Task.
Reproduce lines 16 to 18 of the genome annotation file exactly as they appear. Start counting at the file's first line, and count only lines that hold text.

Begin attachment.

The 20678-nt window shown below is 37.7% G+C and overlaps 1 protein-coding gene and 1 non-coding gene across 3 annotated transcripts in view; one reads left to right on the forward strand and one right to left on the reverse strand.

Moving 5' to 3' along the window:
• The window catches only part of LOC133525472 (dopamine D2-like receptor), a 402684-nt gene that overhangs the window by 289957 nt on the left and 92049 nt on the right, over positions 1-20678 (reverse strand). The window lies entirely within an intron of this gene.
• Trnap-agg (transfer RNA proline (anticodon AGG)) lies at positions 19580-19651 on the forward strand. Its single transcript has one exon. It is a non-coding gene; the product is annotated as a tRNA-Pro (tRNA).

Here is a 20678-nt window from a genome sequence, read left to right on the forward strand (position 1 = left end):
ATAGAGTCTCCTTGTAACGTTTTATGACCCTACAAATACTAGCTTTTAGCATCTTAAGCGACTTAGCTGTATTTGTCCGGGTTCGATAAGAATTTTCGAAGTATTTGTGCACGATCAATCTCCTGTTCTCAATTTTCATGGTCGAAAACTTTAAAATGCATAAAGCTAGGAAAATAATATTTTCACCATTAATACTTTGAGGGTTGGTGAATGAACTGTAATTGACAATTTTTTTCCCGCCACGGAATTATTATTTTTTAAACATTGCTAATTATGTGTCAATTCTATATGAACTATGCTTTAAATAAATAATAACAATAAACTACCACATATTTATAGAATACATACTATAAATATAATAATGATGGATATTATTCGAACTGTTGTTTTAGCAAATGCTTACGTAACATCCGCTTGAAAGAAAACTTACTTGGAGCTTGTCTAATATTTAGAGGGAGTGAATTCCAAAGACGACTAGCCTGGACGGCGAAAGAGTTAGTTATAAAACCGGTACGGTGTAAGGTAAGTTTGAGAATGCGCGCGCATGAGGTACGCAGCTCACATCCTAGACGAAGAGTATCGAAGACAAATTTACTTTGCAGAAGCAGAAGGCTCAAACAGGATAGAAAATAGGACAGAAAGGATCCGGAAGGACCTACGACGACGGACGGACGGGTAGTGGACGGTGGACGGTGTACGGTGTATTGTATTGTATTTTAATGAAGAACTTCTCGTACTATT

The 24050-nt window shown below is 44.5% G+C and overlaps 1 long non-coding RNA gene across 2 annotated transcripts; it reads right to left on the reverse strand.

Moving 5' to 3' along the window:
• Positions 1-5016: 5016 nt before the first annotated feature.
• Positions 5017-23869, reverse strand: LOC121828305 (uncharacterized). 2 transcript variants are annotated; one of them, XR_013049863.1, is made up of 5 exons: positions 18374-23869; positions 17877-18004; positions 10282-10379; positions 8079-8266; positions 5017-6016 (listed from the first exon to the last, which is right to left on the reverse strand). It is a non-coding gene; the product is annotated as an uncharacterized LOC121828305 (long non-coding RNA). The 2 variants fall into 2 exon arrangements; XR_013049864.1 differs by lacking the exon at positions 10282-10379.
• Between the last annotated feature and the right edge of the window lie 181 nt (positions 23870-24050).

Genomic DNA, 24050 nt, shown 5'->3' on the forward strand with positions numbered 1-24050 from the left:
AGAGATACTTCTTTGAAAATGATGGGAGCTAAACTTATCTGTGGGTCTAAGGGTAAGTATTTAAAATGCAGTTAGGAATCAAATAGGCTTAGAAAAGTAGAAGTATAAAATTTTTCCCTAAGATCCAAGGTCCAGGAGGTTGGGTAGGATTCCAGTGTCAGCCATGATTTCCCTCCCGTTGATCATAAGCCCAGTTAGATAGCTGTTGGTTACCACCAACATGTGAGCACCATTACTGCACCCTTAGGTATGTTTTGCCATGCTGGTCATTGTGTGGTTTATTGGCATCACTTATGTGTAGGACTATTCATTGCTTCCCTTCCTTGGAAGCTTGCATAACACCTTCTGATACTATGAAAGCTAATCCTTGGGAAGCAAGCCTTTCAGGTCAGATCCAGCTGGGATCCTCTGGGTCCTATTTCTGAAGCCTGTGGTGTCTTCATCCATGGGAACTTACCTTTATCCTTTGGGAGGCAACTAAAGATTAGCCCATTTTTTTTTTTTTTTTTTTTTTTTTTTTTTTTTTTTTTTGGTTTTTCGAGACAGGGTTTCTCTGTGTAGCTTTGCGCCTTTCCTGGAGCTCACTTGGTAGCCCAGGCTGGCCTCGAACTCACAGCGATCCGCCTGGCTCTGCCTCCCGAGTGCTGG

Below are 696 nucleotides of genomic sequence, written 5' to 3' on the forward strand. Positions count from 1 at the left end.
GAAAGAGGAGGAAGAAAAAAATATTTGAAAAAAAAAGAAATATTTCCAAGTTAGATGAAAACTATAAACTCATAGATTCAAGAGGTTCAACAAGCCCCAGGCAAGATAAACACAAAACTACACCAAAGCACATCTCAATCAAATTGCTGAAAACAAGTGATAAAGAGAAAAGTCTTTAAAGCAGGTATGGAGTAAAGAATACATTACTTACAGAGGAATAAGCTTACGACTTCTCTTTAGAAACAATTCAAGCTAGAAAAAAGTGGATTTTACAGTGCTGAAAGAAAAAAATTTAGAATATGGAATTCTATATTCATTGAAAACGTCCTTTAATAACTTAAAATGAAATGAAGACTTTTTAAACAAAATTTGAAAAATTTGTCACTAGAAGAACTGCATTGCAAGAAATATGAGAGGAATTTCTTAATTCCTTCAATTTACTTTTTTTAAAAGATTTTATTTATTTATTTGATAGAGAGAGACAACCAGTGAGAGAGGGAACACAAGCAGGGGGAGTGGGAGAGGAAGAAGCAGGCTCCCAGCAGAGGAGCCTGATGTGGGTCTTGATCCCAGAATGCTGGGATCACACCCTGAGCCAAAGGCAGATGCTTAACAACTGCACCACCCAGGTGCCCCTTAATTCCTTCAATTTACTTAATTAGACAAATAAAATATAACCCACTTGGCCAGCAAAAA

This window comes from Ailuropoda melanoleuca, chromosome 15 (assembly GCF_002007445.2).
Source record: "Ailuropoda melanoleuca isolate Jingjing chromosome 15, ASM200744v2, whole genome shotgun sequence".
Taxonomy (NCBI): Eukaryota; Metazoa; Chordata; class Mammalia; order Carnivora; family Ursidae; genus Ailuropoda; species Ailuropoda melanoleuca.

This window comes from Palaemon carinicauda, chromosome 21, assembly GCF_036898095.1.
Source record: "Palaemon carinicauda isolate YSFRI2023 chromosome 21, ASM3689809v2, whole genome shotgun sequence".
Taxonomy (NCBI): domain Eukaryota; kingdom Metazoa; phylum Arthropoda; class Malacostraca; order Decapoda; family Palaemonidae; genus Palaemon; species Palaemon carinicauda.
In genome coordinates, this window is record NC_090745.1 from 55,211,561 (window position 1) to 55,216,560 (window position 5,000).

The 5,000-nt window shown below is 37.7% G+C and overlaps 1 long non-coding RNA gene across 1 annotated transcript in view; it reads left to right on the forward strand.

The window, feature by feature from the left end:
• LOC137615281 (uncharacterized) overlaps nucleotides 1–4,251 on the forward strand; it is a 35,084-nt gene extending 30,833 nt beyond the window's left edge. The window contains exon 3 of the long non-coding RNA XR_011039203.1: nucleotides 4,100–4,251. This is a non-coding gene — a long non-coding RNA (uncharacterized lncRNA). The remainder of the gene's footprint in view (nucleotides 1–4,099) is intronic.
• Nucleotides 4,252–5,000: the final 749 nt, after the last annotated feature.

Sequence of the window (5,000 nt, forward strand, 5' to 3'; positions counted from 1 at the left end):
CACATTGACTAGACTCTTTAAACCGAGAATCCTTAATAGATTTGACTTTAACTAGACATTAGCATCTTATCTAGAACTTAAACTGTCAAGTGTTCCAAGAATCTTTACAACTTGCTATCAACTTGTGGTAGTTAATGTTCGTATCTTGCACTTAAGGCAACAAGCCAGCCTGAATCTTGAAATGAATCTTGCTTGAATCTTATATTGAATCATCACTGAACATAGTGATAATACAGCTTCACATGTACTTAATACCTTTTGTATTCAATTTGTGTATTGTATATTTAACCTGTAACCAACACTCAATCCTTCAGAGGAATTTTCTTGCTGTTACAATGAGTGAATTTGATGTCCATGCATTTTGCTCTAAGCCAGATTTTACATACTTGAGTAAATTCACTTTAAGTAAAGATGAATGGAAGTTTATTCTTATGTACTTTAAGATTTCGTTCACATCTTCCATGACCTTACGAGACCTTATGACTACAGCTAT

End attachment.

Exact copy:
This window comes from Ailuropoda melanoleuca, chromosome 15 (assembly GCF_002007445.2).
Source record: "Ailuropoda melanoleuca isolate Jingjing chromosome 15, ASM200744v2, whole genome shotgun sequence".
Taxonomy (NCBI): Eukaryota; Metazoa; Chordata; class Mammalia; order Carnivora; family Ursidae; genus Ailuropoda; species Ailuropoda melanoleuca.